Bedrooms and Hallways
Musical BedsBy Fred Choi
ASSOCIATE ARTS EDITOR
Directed by Rose Troche
Written by Robert Farrar
With Kevin McKidd, Tom Hollander, James Purefroy, Jennifer Ehle, and Hugo Weaving
Bedrooms and Hallways starts off with what appears to be a typical gay-boy-meets-straight-boy story, but when we find out that the straight boy isn’t as straight as he originally seems, we realize that we are no longer in the world of absolutes, and that anything can happen.
Leo (Kevin McKidd, Trainspotting), a late-twenty-something homosexual, is dragged to a New Age men’s group by his straight friend, where they explore their masculinity and find healing in sharing their feelings and holding icons such as the harpoon or the “stone of truth.” It is there where he meets the apparently straight Irishman Brendan (James Purefroy). Around the same time, his flatmate Darren (Tom Hollander) begins a relationship with a real estate agent who enjoys making out in the opulent houses of his clients. In a wonderfully surreal scene, Leo falls asleep while reading a Jane Austen story and dreams that he’s the butler in a Victorian house occupied by his friends dressed as Rocky Horror extras, and that Brendan, posing as a vampire-ish Mr. Darcy, orders him to the stables for his daily “whipping.”
It’s because of the skill of director Rose Troche (Go Fish) that the strange combination of quirky and predictable plot elements scripted by writer Robert Farrar is, for the most part, convincing and keeps the action interesting. Troche presents a humorous slice of life that investigates the fuzzy boundaries of sexual orientation without the heavy-handedness of Kevin Smith’s earnest but off-center attempt, Chasing Amy. At the same time she also makes the most of the tangential but highly entertaining divergences of the script, such as the hilarious moment when a wife, having just had sex with her husband, declares to him, “My God! I’m glad to be a woman!” but quickly adds, “but not because of you, because of me.”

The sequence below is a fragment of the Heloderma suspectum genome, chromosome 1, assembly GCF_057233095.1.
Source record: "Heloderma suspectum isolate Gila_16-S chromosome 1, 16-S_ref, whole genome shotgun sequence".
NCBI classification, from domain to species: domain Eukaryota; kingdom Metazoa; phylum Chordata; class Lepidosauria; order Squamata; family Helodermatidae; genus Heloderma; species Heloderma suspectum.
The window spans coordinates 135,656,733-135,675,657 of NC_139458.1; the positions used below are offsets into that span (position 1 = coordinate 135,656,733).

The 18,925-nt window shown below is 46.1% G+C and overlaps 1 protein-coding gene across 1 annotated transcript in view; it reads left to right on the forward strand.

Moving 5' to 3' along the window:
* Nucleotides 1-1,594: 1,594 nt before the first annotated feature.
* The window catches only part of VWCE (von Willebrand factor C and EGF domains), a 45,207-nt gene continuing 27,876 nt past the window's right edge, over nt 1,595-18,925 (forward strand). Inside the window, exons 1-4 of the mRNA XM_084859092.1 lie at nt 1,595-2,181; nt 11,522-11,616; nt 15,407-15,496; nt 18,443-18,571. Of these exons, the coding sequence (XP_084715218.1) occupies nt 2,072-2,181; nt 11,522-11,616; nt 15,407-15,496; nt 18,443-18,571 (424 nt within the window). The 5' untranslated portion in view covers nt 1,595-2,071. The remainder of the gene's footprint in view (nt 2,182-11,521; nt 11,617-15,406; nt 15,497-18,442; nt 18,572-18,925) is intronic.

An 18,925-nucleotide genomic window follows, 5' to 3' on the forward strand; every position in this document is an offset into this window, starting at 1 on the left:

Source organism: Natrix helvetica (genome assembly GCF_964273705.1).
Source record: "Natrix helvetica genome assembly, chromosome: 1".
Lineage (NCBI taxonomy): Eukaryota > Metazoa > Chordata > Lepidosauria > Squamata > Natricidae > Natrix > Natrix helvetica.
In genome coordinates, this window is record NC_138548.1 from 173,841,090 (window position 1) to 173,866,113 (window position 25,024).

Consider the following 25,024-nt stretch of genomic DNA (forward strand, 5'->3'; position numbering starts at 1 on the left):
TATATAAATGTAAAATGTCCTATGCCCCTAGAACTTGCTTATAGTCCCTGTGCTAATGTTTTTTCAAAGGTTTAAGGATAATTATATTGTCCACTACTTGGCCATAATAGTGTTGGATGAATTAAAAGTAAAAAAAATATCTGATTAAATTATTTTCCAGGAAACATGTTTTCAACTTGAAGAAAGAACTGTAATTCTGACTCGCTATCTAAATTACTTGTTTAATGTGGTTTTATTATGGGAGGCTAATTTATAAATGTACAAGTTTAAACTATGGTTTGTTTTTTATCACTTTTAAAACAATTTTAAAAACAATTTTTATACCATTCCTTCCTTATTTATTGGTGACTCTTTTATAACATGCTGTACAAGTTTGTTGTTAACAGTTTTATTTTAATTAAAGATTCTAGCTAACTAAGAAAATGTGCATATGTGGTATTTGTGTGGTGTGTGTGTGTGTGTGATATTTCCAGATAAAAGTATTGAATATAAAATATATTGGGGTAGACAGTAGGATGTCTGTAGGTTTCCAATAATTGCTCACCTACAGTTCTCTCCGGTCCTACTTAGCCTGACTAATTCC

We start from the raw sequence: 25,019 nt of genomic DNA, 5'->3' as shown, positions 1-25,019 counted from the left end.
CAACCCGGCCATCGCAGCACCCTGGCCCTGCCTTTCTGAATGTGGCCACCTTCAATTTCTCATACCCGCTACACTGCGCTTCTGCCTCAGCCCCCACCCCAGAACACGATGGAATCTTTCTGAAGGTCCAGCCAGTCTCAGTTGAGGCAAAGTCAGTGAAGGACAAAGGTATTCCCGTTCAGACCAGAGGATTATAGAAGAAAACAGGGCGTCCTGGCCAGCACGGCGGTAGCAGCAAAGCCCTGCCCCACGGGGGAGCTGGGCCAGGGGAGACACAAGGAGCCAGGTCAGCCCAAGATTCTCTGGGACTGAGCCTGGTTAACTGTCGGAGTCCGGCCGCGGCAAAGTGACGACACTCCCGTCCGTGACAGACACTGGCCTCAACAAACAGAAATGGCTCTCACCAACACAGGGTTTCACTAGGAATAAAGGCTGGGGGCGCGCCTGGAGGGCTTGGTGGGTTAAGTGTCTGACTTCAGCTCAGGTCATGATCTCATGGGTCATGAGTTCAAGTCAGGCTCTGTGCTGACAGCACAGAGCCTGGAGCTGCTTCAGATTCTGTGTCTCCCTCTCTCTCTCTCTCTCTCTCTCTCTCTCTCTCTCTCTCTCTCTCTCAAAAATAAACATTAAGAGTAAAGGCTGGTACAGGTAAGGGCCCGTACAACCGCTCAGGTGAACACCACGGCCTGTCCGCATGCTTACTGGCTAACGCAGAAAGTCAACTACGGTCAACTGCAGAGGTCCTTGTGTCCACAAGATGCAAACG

Despite superb direction and the amazingly vivid characterization of the entire cast, particularly Hollander as the tastefully flamboyant Darren, the script somewhat fails to really delve into its exploration of sexuality. Also, the movie is so packed with humor that it’s unable to take itself seriously during its emotional points, causing it to fall short of fulfilling its potential to be really moving.
Bedrooms and Hallways was a well-received part of the Museum of Fine Arts Gay and Lesbian Film Festival. For those who missed it then, you can still catch the flick at the Provincetown International Film Festival (June 18 at the New Arts Cinema, Provincetown, call (508) 487-922 for more information), or you can see some of the other films that are part of the MFA Festival during its last 3 days, tonight through Sunday (call (617) 369-3770 for details).